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The Rotary Wankel Engine
Nov 7, 2008 | Views: 3,507
The engine was invented by engineer Felix Wankel. He began its development in the early 1950s at NSU Motorenwerke AG (NSU) before completing a working, running prototype in 1957. NSU then subsequently licenced the concept to other companies across the globe, who added more efforts and improvements in the 1950s and 1960s.
Because of their compact, lightweight design, Wankel rotary engines have been installed in a variety of vehicles and devices such as automobiles and racing cars, aircraft, go-karts, personal water craft, and auxiliary power units.
In the Wankel engine, the four strokes of a typical Otto cycle occur in the space between a three-sided symmetric rotor and the inside of a housing. In the basic single-rotor Wankel engine, the oval-like epitrochoid-shaped housing surrounds a rotor which is similar to a Reuleaux triangle, a three-pointed curve of constant width, but with the bulge in the middle of each side a bit more flattened. From a theoretical perspective, the chosen shape of the rotor between the fixed apexes is basically the result of a minimization of the volume of the geometric combustion chamber and a maximization of the compression ratio, respectively. Thus, the symmetric curve connecting two arbitrary apexes of the rotor is maximized in the direction of the inner housing shape with the constraint not to touch the housing at any angle of rotation (an arc is not a solution of this optimization problem).
The central drive shaft, also called an eccentric shaft or E-shaft, passes through the center of the rotor and is supported by bearings. The rotor both rotates around an offset lobe (crank) on the E-shaft and makes orbital revolutions around the central shaft. Seals at the corners of the rotor seal against the periphery of the housing, dividing it into three moving combustion chambers. Fixed gears mounted on each side of the housing engage with ring gears attached to the rotor to ensure the proper orientation as the rotor moves.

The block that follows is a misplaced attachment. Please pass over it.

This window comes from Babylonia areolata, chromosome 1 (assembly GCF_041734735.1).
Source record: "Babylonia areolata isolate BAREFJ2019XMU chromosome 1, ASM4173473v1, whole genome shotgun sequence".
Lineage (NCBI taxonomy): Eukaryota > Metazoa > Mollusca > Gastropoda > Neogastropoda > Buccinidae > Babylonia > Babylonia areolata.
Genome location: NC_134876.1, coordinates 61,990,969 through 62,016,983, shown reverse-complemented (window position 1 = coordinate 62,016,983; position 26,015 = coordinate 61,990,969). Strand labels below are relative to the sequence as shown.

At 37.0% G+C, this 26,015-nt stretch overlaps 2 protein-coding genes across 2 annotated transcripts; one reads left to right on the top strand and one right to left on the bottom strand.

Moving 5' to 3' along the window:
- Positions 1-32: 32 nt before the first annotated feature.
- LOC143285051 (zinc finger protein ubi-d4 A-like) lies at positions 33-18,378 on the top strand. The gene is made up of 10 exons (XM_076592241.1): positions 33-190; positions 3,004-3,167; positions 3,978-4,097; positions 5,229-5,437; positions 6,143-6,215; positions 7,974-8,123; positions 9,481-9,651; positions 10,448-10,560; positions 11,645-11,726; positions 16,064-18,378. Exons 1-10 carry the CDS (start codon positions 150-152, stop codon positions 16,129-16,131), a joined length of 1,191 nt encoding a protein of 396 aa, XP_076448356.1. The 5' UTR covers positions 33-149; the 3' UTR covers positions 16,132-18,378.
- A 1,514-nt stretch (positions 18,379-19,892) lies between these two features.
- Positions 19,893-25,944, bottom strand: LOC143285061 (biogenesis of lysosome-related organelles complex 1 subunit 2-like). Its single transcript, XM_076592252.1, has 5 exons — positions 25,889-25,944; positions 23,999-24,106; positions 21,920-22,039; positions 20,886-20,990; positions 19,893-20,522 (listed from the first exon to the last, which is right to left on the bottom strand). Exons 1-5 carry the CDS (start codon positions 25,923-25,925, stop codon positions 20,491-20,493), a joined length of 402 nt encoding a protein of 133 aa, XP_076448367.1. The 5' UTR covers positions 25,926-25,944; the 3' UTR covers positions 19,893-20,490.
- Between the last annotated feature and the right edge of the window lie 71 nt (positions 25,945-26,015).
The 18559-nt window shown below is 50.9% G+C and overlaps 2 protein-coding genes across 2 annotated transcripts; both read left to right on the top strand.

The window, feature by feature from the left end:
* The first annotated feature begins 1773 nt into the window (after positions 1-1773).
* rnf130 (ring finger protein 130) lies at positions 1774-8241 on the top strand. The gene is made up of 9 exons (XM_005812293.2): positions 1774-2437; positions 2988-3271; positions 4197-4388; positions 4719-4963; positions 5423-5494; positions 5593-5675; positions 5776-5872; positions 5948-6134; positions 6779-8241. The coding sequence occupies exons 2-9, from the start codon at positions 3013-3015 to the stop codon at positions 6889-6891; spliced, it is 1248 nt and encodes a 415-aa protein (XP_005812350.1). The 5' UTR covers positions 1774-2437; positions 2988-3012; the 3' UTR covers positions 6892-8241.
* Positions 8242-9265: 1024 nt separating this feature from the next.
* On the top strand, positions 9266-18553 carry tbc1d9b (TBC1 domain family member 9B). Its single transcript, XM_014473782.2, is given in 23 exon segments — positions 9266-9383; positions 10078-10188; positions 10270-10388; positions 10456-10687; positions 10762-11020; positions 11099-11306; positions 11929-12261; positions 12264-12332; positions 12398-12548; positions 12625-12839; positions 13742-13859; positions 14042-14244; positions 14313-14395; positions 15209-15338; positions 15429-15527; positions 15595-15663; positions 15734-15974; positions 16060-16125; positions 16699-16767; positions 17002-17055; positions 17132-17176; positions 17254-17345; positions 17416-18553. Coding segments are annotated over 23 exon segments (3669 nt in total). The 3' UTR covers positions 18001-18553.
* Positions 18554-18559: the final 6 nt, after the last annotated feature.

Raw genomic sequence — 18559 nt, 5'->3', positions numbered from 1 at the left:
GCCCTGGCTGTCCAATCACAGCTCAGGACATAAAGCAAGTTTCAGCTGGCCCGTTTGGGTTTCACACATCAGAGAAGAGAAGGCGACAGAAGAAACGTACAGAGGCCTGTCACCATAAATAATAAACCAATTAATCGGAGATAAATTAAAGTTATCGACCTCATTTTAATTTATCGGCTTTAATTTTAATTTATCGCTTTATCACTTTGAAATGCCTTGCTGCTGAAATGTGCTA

The best way to visualize the action of the engine in the animation at left is to look not at the rotor itself, but the cavity created between it and the housing. The Wankel engine is actually a variable-volume progressing-cavity system. Thus there are 3 cavities per housing, all repeating the same cycle. Note as well that points A and B on the rotor and e-shaft turn at different speed, point B moves 3 times faster than point A, so that one full orbit of the rotor equates to 3 turns of the e-shaft.
As the rotor rotates and orbitally revolves, each side of the rotor gets closer and farther from the wall of the housing, compressing and expanding the combustion chamber similarly to the strokes of a piston in a reciprocating engine. The power vector of the combustion stage goes through the center of the offset lobe.
While a four-stroke piston engine makes one combustion stroke per cylinder for every two rotations of the crankshaft (that is, one half power stroke per crankshaft rotation per cylinder), each combustion chamber in the Wankel generates one combustion stroke per each driveshaft rotation, i.e. one power stroke per rotor orbital revolution and three power strokes per rotor rotation. Thus, power output of a Wankel engine is generally higher than that of a four-stroke piston engine of similar engine displacement in a similar state of tune; and higher than that of a four-stroke piston engine of similar physical dimensions and weight.
Wankel engines also generally have a much higher redline than a reciprocating engine of similar power output, mostly because of the gearing from the rotor to the e-shaft; and also because the smoothness inherent in the circular motion, which eliminates dangerous vibration that can occur in reciprocating engines due to the nature of their operation.